Your Fitchburg Personal Injury Case: The Basics
Your daughter was injured on a broken climbing structure in the Cogshall Park playground. A light fixture fell during your mother's visit to the Fitchburg Art Museum, striking and hurting her leg. Your husband, on his way to bowling night, was rear-ended on Putnam Street and suffered pain in his neck and shoulder. Personal injuries can happen all over Fitchburg, in a variety of ways, and the aftermath can be upsetting and confusing. Here is some basic information to help you navigate through your personal injury case in Fitchburg.
For a general overview of personal injury law, you may wish to start by checking out FindLaw's section on Accidents and Injuries, then come back to this article for information specific to Worcester County.
First Things First
Following a personal injury, the first thing you want to do of course is make sure that any immediate medical needs are taken care of. After that, it is a good idea to collect any evidence about the accident you can. For example, you may wish to jot down notes about what happened, take pictures, and get the contact information of any witnesses. This information -- obtained while memories are clear -- can be very useful to you later in your case.
Dealing with Insurance
Insurance companies (yours and/or the other party's) are almost always involved in personal injury cases. Depending on the circumstances of your injury, you may resolve the matter through insurance alone. However, if you find you need to file a complaint against an insurer, agent or broker, you may do so through the Massachusetts Office of Consumer Affairs and Business Regulation.
If you decide to bring legal action, remember that there are limits on how long you have to do so. These are called statutes of limitations and in Fitchburg, like the rest of Massachusetts, you generally have three years to bring a personal injury action. Your case will likely be heard at the Fitchburg District Court (for matters up to $25,000 or small claims up to $7,000) or the Worcester Superior Court (for matters over $25,000).
The initial court paper you file will usually be your complaint. This document briefly outlines of the facts of the incident, identifies the parties, sets forth why you feel the other party is responsible and asks the court to award you relief (usually "damages" or monetary compensation). The other party (the "defendant") will then generally file an Answer in which he responds to your claims.
Determining Who is at Fault
Most personal injury suits are based on the claim that another party was negligent. To act negligently is essentially to act carelessly and for that carelessness to cause or contribute to the accident.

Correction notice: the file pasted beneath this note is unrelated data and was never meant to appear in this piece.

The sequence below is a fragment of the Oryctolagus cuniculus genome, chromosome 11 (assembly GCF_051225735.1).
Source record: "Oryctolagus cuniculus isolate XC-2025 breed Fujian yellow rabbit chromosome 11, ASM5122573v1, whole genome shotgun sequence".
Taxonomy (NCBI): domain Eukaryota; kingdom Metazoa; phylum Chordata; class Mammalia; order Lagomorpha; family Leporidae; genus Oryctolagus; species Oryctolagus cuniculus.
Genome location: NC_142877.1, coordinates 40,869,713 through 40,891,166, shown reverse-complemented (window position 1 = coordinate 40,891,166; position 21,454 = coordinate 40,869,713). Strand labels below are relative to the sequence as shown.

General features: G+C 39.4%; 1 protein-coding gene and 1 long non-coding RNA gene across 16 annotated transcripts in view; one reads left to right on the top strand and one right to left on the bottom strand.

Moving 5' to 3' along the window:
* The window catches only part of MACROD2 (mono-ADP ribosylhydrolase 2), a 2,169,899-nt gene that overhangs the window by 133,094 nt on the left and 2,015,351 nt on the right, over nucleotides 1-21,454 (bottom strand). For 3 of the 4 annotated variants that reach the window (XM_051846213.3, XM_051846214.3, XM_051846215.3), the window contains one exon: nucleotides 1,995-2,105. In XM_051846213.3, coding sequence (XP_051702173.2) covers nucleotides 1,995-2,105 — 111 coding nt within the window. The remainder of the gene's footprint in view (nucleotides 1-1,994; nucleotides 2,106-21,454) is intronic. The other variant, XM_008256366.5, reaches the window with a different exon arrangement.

Many times both parties in an accident acted negligently -- what happens then? In a few states if you are even 1% at fault you are barred from bringing a claim under the theory of contributory negligence. However, Fitchburg and the rest of Massachusetts follow what is referred to as modified comparative negligence. Under this theory, so long as your negligence is not more than that of the other defendants combined, you may still bring an action, although your recovery will be reduced proportionate to your fault. So for example, if you were 30% at fault and your damages were $10,000, you would still be able to pursue an action against the other party for 70% or $7,000.
What Damages Are Available?
Generally in personal injury cases the injured party seeks "damages" or monetary compensation for his injuries. These are most commonly divided up into tangible, economic damages like lost wages and medical expenses, and intangible noneconomic damages like pain and suffering. You will usually seek both types. In addition, if you are married, your spouse may have his own claim for loss of consortium or affection. Check out this FindLaw article on Economic Recovery for Accidents and Injuries for a more comprehensive overview of available damages.
There are caps (limits) on some types of damages. For example, in medical malpractice actions in Fitchburg and the rest of the state, the noneconomic damages are limited to $500,000 unless it is found that there is "a substantial or permanent loss or impairment of a bodily function or substantial disfigurement, or other special circumstances."
Do You Need An Attorney?
Depending on the extent of your injuries, it is recommended that you at least consult with an injury lawyer. In most cases, the initial meeting is free of charge and if the two of you decide to work together, it will likely be on a contingency basis, which means that the attorney's fees will be taken out of your recovery.
An experienced legal professional can effectively assess your case, help negotiate the best settlement, or win the best verdict. He may have experience working with insurance companies, the other attorneys, and the judges in your case, and can help make sense of the process and guide it to a satisfactory conclusion. For more information, see Using a Personal Injury Lawyer.
Next Steps: Search for a Local Attorney
Contact a qualified attorney.